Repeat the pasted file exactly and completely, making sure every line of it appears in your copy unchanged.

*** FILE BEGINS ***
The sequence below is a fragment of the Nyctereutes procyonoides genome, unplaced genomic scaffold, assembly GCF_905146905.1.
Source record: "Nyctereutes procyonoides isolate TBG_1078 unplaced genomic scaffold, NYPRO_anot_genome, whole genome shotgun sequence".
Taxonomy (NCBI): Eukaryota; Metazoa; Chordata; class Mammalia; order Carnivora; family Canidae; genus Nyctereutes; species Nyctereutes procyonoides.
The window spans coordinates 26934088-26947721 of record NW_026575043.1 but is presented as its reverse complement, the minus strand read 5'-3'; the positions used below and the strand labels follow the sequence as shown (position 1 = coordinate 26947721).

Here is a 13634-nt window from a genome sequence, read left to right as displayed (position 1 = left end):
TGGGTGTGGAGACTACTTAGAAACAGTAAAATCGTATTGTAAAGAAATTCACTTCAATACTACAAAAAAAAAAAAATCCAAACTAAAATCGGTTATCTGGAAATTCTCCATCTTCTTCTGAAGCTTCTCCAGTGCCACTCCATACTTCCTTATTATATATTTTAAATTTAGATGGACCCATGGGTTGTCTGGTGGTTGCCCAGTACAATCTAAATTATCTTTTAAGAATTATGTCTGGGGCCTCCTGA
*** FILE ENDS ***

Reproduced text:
The sequence below is a fragment of the Nyctereutes procyonoides genome, unplaced genomic scaffold, assembly GCF_905146905.1.
Source record: "Nyctereutes procyonoides isolate TBG_1078 unplaced genomic scaffold, NYPRO_anot_genome, whole genome shotgun sequence".
Taxonomy (NCBI): Eukaryota; Metazoa; Chordata; class Mammalia; order Carnivora; family Canidae; genus Nyctereutes; species Nyctereutes procyonoides.
The window spans coordinates 26934088-26947721 of record NW_026575043.1 but is presented as its reverse complement, the minus strand read 5'-3'; the positions used below and the strand labels follow the sequence as shown (position 1 = coordinate 26947721).

Here is a 13634-nt window from a genome sequence, read left to right as displayed (position 1 = left end):
TGGGTGTGGAGACTACTTAGAAACAGTAAAATCGTATTGTAAAGAAATTCACTTCAATACTACAAAAAAAAAAAAATCCAAACTAAAATCGGTTATCTGGAAATTCTCCATCTTCTTCTGAAGCTTCTCCAGTGCCACTCCATACTTCCTTATTATATATTTTAAATTTAGATGGACCCATGGGTTGTCTGGTGGTTGCCCAGTACAATCTAAATTATCTTTTAAGAATTATGTCTGGGGCCTCCTGA